News from the Center for the Book
Letters About Literature Program Honors National and State Winners
One hundred fifty young readers across the country were honored in May with state and national awards for their achievements in this year’s Letters About Literature writing contest, sponsored by the Center for the Book in the Library of Congress in association with Target.
Six national winners received cash awards and also earned for their community or school library a $10,000 Letters About Literature reading-promotion grant. Twelve national honorable mention winners were also chosen, receiving cash awards and earning for their community or school library a $1,000 reading-promotion grant.
With funding provided by Target, the national reading-promotion program challenges young readers to write a personal letter to an author, describing how that author’s work has changed their view of the world or of themselves.
More than 70,000 children in grades four through 12 participated this year. Students compete in one of three competition levels: elementary school, grades four through six; middle school, grades seven and eight; and high school, grades nine through 12. On the state level, the program is sponsored by affiliate state centers for the book. State and national judges include published authors, editors, publishers, librarians and teachers.
For information about the contest and to read the winning letters go to www.lettersaboutliterature.org. For further details, contact the national program director at email@example.com.
Level 1 (Grades 4-6)
- Lara Bagdasarian, Los Angeles, Calif. Francisco Jiménez, “The Circuit”
- Reagan Nelson, Spokane, Wash. Laura Ingalls Wilder, “Little House” series
Level 2 (Grades 7-8)
- Marissa Meier, Gilbert, Ariz. John Bibee, “The Magic Bicycle”
- Siori Koener, Murfreesboro, Tenn., J.D. Salinger, “The Catcher in the Rye”
Level 3 (Grades 9-12)
- Anna Wichorek, Anchorage, Alaska Velma Wallis, “Two Old Women”
- Kaitlyn Kressalt, Moscow, Idaho Dr. Seuss
Letters About Literature: The Letters
Below are some excerpts from letters written by the six national winners:
Written by Lara Bagdasarian to Francisco Jiménez, author of “The Circuit”
“I used to think my dad was too hard on me. Whatever I did just wasn’t good enough for him. … Your book made me feel a lot better about my dad. I am now sure that he cares about me and he is just trying to help me become a better person. “The Circuit” has helped me understand my dad and realize his good intentions. Thank you for sharing your childhood memories with me.”
Written by Reagan Nelson to Laura Ingalls Wilder, author of the “Little House” series.
“‘Little House on the Prairie’ showed me that life is nothing but transition, and change is inevitable. The Ingalls knew this, and your book showed me I can rely as they did, on family, faith and community to get me through. I have learned that wherever the greatest challenge exists in my life is where the greatest growth is, too. ‘Little House’ taught me that it isn’t the tough times that define us, but rather our response to the challenges we face which makes us who we are. And that is the real gift for which I thank you.”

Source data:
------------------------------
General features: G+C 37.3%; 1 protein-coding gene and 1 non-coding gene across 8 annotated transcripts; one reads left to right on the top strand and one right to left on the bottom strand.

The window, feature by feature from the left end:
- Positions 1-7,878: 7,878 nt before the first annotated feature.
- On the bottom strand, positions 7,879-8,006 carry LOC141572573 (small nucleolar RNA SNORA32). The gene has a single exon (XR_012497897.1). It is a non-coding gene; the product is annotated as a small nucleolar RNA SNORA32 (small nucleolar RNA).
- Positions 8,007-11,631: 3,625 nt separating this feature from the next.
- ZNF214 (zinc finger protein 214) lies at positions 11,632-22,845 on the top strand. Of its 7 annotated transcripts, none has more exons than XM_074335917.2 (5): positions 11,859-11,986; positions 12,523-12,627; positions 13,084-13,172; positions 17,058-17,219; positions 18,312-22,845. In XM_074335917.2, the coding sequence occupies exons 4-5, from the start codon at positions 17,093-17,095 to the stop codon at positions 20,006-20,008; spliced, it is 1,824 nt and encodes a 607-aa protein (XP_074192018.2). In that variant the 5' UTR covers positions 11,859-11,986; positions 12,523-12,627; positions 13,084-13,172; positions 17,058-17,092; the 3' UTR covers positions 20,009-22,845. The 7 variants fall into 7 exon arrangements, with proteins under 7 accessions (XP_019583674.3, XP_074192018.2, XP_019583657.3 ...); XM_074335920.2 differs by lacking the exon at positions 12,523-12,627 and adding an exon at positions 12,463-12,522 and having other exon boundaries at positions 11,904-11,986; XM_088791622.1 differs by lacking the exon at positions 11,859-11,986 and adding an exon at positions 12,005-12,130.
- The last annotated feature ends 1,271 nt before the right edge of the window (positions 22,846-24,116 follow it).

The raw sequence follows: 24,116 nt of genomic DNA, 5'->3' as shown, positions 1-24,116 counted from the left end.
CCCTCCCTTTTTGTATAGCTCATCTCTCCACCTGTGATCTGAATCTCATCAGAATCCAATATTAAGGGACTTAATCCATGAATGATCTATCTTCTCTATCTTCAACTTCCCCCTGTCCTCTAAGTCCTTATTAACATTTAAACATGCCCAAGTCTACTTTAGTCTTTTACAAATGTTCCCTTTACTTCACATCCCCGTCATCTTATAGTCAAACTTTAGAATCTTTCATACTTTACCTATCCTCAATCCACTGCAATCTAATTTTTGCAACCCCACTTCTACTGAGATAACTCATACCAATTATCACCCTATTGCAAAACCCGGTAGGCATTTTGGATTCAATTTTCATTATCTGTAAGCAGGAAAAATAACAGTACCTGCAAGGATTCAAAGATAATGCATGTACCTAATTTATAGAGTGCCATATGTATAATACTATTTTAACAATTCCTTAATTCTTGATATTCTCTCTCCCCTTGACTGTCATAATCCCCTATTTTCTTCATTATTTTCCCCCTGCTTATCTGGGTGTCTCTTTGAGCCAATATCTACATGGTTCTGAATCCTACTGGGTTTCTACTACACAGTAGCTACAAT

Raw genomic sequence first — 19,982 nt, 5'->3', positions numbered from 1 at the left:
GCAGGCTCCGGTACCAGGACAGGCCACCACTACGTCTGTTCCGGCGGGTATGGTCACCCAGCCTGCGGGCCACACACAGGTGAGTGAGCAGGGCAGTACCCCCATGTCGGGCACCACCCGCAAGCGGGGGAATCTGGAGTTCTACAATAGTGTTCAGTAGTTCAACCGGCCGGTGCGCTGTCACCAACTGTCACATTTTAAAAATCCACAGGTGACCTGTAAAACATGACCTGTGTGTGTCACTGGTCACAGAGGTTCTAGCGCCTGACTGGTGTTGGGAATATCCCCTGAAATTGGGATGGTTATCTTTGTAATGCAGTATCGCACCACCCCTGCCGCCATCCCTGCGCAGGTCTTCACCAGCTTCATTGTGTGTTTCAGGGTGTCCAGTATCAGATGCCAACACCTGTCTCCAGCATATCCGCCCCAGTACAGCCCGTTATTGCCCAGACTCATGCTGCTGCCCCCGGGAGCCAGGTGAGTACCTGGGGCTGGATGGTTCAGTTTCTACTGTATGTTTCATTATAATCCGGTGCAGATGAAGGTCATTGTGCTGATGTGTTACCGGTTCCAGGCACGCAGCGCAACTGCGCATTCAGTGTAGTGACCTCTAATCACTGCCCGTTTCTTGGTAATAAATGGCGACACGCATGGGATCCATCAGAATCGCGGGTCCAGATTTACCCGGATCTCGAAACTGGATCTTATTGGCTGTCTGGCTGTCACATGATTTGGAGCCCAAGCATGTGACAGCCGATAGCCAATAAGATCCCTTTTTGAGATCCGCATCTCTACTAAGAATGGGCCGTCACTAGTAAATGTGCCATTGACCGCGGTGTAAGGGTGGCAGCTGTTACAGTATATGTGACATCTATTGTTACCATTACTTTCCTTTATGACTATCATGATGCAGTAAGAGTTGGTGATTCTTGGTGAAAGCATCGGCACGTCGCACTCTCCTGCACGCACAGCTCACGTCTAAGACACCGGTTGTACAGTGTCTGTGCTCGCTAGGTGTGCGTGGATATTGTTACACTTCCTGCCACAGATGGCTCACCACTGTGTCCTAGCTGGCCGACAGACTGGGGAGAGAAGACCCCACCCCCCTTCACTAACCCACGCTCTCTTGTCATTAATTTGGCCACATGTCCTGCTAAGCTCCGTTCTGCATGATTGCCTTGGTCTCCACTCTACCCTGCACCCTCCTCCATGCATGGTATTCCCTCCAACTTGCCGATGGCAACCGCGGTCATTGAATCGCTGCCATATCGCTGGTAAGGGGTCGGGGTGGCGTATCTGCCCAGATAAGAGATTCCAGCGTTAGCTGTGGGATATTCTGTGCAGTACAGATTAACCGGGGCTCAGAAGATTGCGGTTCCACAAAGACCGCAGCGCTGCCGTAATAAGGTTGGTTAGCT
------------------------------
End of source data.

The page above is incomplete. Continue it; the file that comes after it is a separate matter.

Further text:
Written by Marissa Meier to John Bibee, author of “The Magic Bicycle”
“Your book, ‘The Magic Bicycle,’ provided a strange, yet accurate mirror of my brother and I, which showed me how beneficial it is to concentrate on the good, instead of the bad. … Having a sibling with special needs, I found myself strangely mirrored by the protagonist, John. Towards the beginning of the story, when John finds himself stuck with his strange new bike, he was not exactly thrilled. … It was when his bike first lifts off the ground that he comes to the same realization I had about my brother; he’s not just different, he’s unique, exceptional, and irreplaceable, and my life will never be the same.”
Written by Siori Koener to J.D. Salinger, author of “The Catcher in the Rye”
“I would like to thank you for writing ‘The Catcher in the Rye.’ Where I’m from, people know me as the ‘weird girl.’… I’m different; therefore, I’m strange. I had always thought that I’d be the only one who was peculiar. The thought of being so unusual that it repelled people away from me crawled in the tiny crevices of my mind, sometimes overtaking my head until it threw me into short periods of muted sadness. I had always thought I was the only one who was like this, until I read your book.”
Written by Anna Wichorek to Velma Wallis, author of “Two Old Women”
“As I read ‘Two Old Women,’ I realized that, like the tribe that had abandoned Ch’idzigyaak and Sa’ because they had only seen ‘two weak old women,’ I had only seen a weak old man and had abandoned my grandfather. With this realization, I then began to look at my grandfather differently and I began to understand life from his perspective. I felt his humiliation, his frustration, and his wounded pride. … Instead of seeing a stubborn old man when I looked at my grandfather, I saw resilience, determination, and courage.”
Written by Kaitlyn Kressalt to Dr. Seuss
“It was not until I re-entered the colorful universes created between the covers of your books that taught me how to sound out my vowels and string together consonants that I realized these stories were more than just fun. I was shocked to discover that the stories I loved dealt with such real world issues as racism and social status. … Upon rediscovering your stories … I was reminded of my voice and its possible impact in the world today.”